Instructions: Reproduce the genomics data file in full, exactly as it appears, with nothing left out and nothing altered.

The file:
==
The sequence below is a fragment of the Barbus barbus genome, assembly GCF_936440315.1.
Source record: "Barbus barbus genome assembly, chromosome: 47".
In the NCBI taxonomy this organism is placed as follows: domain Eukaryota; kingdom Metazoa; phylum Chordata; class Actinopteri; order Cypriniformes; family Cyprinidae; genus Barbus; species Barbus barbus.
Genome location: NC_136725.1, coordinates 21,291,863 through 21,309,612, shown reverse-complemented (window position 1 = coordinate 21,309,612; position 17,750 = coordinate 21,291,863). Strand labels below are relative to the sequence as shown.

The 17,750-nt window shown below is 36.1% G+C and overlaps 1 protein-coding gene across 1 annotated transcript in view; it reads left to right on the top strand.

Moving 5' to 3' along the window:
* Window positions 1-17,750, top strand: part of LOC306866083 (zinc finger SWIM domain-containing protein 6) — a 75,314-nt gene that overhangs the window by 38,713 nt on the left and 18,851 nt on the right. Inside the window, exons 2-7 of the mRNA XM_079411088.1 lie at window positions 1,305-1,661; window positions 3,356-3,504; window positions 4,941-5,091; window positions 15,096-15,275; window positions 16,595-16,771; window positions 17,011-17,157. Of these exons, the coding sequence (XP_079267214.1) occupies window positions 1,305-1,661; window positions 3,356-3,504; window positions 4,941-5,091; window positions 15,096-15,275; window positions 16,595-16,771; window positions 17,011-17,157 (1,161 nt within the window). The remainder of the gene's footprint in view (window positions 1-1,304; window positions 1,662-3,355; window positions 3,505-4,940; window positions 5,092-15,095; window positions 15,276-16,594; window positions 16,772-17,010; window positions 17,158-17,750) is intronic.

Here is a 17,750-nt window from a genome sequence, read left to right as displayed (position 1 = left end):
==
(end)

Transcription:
The sequence below is a fragment of the Barbus barbus genome, assembly GCF_936440315.1.
Source record: "Barbus barbus genome assembly, chromosome: 47".
In the NCBI taxonomy this organism is placed as follows: domain Eukaryota; kingdom Metazoa; phylum Chordata; class Actinopteri; order Cypriniformes; family Cyprinidae; genus Barbus; species Barbus barbus.
Genome location: NC_136725.1, coordinates 21,291,863 through 21,309,612, shown reverse-complemented (window position 1 = coordinate 21,309,612; position 17,750 = coordinate 21,291,863). Strand labels below are relative to the sequence as shown.

The 17,750-nt window shown below is 36.1% G+C and overlaps 1 protein-coding gene across 1 annotated transcript in view; it reads left to right on the top strand.

Moving 5' to 3' along the window:
* Window positions 1-17,750, top strand: part of LOC306866083 (zinc finger SWIM domain-containing protein 6) — a 75,314-nt gene that overhangs the window by 38,713 nt on the left and 18,851 nt on the right. Inside the window, exons 2-7 of the mRNA XM_079411088.1 lie at window positions 1,305-1,661; window positions 3,356-3,504; window positions 4,941-5,091; window positions 15,096-15,275; window positions 16,595-16,771; window positions 17,011-17,157. Of these exons, the coding sequence (XP_079267214.1) occupies window positions 1,305-1,661; window positions 3,356-3,504; window positions 4,941-5,091; window positions 15,096-15,275; window positions 16,595-16,771; window positions 17,011-17,157 (1,161 nt within the window). The remainder of the gene's footprint in view (window positions 1-1,304; window positions 1,662-3,355; window positions 3,505-4,940; window positions 5,092-15,095; window positions 15,276-16,594; window positions 16,772-17,010; window positions 17,158-17,750) is intronic.

Here is a 17,750-nt window from a genome sequence, read left to right as displayed (position 1 = left end):